Nabi Saleh: A day in a “closed military zone”
The Israeli Army sometimes makes it very difficult for a documentary filmmaker in the West Bank not to take sides. Yesterday my DP, producer and I were heading to Nabi Saleh to do a shoot. Nabi Saleh has become well known for its weekly demonstrations, one of several towns around the West Bank that protest every Friday. As we approached the village, the IDF stopped us. Entry to the town is prohibited because it’s a “closed military zone.” It’s a phrase that’s heard often around the West Bank, a sort of generic, legal-sounding justificatin the IDF used liberally.
There’s more than one way into Nabi Saleh. We first tried the closest alternate route, over a highway guard rail and up the steep, rocky hill that leads to the village. We didn’t make it far before the same soldiers came over in jeeps and stopped us again.
Fortunately, there’s a third way. It’s a bit circuitous — it involves driving down the highway about 10 miles to a nearby village (half Muslim, half Christina, famous for its wine) and then taking a small road up through extensive olive groves and then into Nabi Saleh, via the back way. The Israeli Army is great at being a pain in the neck, but their effectiveness in sealing off CMZs is dubious! On the way in, we picked up a young boy hitch hiking. He told us he goes to Nabi Saleh protests once every two weeks or so — to throw rocks.
The shoot in Nabi Saleh followed one of our main character, Mohammad Tamimi. DP Tal Pesses — tall, energetic, extremely talented — tracked Mohammad every step of the way during the demo. I followed behind, but as the demonstrators clashed with the Israelis, I took in a deep inhalation of tear gas, and was not feeling to great for about three minutes. When I recovered, Tal and Mohammad had run to another skirmish.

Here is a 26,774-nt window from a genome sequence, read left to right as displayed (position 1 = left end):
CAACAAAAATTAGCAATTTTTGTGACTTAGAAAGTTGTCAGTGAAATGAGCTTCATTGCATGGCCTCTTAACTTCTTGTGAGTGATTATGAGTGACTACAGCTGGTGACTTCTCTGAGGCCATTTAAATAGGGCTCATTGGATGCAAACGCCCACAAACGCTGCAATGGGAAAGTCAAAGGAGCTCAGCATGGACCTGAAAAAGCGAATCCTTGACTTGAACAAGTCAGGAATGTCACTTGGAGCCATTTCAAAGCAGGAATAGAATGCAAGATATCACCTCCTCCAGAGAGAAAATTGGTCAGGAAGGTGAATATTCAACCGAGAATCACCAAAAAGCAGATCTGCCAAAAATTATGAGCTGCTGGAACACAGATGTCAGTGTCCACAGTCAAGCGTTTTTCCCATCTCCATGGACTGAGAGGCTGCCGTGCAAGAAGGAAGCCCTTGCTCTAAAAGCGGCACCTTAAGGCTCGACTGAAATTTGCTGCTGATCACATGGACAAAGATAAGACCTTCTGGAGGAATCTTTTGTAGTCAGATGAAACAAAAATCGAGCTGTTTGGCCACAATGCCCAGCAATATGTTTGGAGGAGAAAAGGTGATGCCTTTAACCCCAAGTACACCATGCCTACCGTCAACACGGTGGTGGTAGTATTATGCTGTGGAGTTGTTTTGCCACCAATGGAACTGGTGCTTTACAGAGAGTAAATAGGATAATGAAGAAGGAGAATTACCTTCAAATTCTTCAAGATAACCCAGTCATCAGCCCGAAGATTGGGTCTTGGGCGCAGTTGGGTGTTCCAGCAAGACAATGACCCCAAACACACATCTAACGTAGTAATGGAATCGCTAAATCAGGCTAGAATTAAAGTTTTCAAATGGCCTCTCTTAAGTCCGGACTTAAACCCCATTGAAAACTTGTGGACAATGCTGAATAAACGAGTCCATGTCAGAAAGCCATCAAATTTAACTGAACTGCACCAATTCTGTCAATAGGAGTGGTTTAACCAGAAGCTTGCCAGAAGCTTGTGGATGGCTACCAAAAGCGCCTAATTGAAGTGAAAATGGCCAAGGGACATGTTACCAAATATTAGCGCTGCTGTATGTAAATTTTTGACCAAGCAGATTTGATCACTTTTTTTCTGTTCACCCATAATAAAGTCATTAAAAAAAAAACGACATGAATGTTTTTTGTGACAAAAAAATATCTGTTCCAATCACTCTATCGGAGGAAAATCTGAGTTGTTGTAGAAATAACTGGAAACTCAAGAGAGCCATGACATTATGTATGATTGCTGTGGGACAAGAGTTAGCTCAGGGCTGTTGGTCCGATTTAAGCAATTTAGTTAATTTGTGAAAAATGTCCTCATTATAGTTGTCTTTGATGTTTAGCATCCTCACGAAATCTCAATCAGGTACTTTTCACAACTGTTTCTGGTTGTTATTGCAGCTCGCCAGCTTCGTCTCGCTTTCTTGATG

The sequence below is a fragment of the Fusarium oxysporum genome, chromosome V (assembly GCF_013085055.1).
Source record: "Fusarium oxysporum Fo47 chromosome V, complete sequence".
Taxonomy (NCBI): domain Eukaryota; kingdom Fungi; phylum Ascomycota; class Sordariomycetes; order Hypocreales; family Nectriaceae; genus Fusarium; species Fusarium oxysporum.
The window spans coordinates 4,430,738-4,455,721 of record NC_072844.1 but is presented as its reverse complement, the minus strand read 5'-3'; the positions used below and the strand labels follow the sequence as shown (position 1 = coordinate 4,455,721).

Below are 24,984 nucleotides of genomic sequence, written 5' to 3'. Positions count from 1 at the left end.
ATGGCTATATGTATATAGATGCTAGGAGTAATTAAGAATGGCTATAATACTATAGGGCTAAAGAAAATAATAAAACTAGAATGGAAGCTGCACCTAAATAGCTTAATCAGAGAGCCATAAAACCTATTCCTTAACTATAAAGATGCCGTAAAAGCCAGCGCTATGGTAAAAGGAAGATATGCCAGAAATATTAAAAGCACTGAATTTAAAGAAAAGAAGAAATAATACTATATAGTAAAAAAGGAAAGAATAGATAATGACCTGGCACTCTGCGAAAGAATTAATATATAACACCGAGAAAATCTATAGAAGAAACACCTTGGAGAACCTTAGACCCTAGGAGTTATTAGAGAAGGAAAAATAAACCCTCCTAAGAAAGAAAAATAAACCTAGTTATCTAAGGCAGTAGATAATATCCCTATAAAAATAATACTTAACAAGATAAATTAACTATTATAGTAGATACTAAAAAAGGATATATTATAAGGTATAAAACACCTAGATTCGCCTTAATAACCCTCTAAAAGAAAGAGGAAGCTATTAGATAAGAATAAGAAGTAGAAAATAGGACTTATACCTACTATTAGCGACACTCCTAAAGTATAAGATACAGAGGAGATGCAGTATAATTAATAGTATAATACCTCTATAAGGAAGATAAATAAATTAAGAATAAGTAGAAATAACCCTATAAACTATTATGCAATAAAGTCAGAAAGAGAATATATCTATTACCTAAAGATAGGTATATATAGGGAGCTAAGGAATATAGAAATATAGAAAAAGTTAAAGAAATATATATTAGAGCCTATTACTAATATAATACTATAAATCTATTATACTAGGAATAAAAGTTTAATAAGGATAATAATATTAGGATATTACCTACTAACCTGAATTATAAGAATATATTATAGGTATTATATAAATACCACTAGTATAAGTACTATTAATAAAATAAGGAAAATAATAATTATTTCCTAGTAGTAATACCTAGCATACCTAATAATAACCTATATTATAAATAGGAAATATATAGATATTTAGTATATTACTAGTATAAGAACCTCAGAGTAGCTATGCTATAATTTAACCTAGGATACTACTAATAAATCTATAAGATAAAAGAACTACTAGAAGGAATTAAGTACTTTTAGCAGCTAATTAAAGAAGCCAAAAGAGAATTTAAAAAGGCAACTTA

We followed Mohammad back to his house, to film him as he posted photos to his Facebook page, Tamimi Press. Mohammad is Nabi Saleh’s social-network-in-chief, and yesterday he was also filling in as Tamimi Press photographer. We then sat down to a huge Palestinian lunch, joined by Mohammad’s father, Ataalah. We then set up to shoot an interview with Mohammad, but had gotten through only three or four questions when word came that Ataalah had just been arrested. Mohammad’s mother ran out of the house carrying Ataalah’s ID. We all squeezed into a car, raced down to the hill where the skirmish between the protesters and the soldiers was still going on. Mohammad’s mother got out of the car and started walking down the road, into no man’s land. There was a big military truck park at the bottom of the road — it was actually the “skunk water” truck, which is like an armored tanker truck that users a fire hose to spray powerful jets of foul smelling water. We watched from a distance as mom spoke with the soldier in the truck, then walked to different groups of soliders.
At one point, the skunk water truck started firing up the road at us, so we ran off the road, getting a foul misting of the vile liquid. There were about five of us standing there — observer, not demonstrator. For some reason, the soldiers fire about five or six tear gas grenades at us, probably just for fun. We ran to get away from it. IDF, strike two.
Mohammad’s mother finally came back up the hill. She had no idea when Ataalah would be released — it could be in an hour or two, it could be days. We went back to the house. As it turns out, Ataalah was released that evening. Video taken of the arrest shows that he was doing absolutely nothing when he was detained — just walking along. A squad of about four soldiers, who had come into the village, saw him and headed right for him. He wasn’t roughed up or cuffed.
Yesterday’s work comes at the end of what has been a productive week or so of shooting. Last Tuesday we filmed a huge orthodox wedding where Rabbi Menachem Fruman, another one of our main subjects, was officiating. Thursday we filmd Ahmed Attoun, an Isalmist Palestinian legislator who was exiled from Jerusalem earlier this year.